Expansion of Polyurethane Foam in Low Pressure Environment for Space Debris Removal Applications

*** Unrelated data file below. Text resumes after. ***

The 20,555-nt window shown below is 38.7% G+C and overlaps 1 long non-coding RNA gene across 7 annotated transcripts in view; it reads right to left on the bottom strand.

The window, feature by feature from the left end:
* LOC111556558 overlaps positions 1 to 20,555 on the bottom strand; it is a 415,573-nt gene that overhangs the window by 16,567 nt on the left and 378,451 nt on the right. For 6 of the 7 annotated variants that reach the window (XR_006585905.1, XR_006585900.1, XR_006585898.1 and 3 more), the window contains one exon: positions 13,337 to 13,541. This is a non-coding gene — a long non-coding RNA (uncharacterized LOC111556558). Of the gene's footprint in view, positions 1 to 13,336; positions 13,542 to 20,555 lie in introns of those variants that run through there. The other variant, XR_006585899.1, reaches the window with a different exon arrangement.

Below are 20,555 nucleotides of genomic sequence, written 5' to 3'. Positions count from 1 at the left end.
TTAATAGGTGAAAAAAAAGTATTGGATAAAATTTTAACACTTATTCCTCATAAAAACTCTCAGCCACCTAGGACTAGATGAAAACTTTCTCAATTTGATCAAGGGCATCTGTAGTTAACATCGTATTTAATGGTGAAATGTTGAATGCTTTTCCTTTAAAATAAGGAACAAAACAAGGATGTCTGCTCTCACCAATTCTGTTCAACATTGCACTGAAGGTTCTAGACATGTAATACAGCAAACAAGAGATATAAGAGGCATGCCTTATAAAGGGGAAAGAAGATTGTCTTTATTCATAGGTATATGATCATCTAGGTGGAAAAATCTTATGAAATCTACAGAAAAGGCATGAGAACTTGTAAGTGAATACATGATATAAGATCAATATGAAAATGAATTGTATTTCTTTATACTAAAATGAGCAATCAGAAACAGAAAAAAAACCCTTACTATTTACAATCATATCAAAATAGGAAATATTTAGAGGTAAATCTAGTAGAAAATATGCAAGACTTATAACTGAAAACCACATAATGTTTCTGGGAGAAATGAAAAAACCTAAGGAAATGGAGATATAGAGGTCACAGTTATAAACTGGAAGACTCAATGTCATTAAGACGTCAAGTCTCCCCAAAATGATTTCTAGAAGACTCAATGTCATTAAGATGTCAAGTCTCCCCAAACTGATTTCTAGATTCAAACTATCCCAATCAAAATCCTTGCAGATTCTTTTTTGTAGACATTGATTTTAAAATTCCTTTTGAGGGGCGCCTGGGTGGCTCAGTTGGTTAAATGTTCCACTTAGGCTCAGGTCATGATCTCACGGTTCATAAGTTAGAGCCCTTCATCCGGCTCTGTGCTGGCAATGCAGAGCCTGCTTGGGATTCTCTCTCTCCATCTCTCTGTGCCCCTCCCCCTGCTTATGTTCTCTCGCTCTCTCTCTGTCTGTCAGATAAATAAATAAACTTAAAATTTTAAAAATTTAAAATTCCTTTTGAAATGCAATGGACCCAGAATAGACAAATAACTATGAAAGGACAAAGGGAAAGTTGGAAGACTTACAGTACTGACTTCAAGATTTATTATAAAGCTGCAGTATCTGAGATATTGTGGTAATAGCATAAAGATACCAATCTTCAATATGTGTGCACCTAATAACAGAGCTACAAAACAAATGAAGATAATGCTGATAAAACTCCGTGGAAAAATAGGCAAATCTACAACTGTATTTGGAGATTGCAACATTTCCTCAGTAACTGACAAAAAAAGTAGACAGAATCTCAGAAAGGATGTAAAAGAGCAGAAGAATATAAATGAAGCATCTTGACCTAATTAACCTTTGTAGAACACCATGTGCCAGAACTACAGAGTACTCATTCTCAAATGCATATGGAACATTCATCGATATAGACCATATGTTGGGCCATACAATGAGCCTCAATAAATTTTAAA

As the privatization of space flight has led to an increased number of rocket launches and a new era of space exploration, the issue of space debris is becoming a well-researched phenomenon. With more emphasis on future extraterrestrial missions, such as NASA’s Artemis and SpaceX’s Mars missions, there is a growing concern surrounding the unsustainable practices that create space debris. Although there is a plethora of papers discussing the sources of space debris, as well as its negative impacts on the future of space flight, there are comparatively fewer papers discussing active debris removal methods. This study focuses on one such method - namely, using spray foam to remediate space debris. Spray foam has the advantage of being low-cost and multi-use, which differs from most other active removal methods. To determine the viability of spray foam in space debris removal, this study tests the expansion of polyurethane foam in vacuum, a poorly documented characteristic in current literature. From a sample of 20 tests, a maximum volumetric expansion ratio of 53 was found. The resulting discussion focuses on spray foam’s efficacy as an active debris removal method from these observations.